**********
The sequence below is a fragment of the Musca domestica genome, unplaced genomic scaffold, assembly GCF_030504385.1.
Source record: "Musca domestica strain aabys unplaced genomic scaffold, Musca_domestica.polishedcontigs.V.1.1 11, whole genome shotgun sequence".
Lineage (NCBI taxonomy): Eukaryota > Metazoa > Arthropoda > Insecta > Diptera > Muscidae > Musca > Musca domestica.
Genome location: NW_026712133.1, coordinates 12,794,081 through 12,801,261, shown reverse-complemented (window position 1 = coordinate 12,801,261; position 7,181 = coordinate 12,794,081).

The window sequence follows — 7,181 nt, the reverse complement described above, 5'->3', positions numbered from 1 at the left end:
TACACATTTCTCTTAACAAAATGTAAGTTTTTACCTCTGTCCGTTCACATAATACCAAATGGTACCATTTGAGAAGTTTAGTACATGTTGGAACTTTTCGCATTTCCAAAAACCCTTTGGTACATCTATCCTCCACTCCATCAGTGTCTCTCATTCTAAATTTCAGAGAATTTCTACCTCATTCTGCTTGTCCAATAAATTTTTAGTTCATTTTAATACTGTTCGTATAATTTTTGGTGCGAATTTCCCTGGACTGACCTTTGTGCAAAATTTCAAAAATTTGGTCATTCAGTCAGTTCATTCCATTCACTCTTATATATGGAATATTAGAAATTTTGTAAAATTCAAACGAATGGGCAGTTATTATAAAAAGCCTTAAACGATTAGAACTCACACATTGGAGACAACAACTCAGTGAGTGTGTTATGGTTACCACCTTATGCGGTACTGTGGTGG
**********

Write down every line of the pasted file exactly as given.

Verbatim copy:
The sequence below is a fragment of the Musca domestica genome, unplaced genomic scaffold, assembly GCF_030504385.1.
Source record: "Musca domestica strain aabys unplaced genomic scaffold, Musca_domestica.polishedcontigs.V.1.1 11, whole genome shotgun sequence".
Lineage (NCBI taxonomy): Eukaryota > Metazoa > Arthropoda > Insecta > Diptera > Muscidae > Musca > Musca domestica.
Genome location: NW_026712133.1, coordinates 12,794,081 through 12,801,261, shown reverse-complemented (window position 1 = coordinate 12,801,261; position 7,181 = coordinate 12,794,081).

The window sequence follows — 7,181 nt, the reverse complement described above, 5'->3', positions numbered from 1 at the left end:
TACACATTTCTCTTAACAAAATGTAAGTTTTTACCTCTGTCCGTTCACATAATACCAAATGGTACCATTTGAGAAGTTTAGTACATGTTGGAACTTTTCGCATTTCCAAAAACCCTTTGGTACATCTATCCTCCACTCCATCAGTGTCTCTCATTCTAAATTTCAGAGAATTTCTACCTCATTCTGCTTGTCCAATAAATTTTTAGTTCATTTTAATACTGTTCGTATAATTTTTGGTGCGAATTTCCCTGGACTGACCTTTGTGCAAAATTTCAAAAATTTGGTCATTCAGTCAGTTCATTCCATTCACTCTTATATATGGAATATTAGAAATTTTGTAAAATTCAAACGAATGGGCAGTTATTATAAAAAGCCTTAAACGATTAGAACTCACACATTGGAGACAACAACTCAGTGAGTGTGTTATGGTTACCACCTTATGCGGTACTGTGGTGG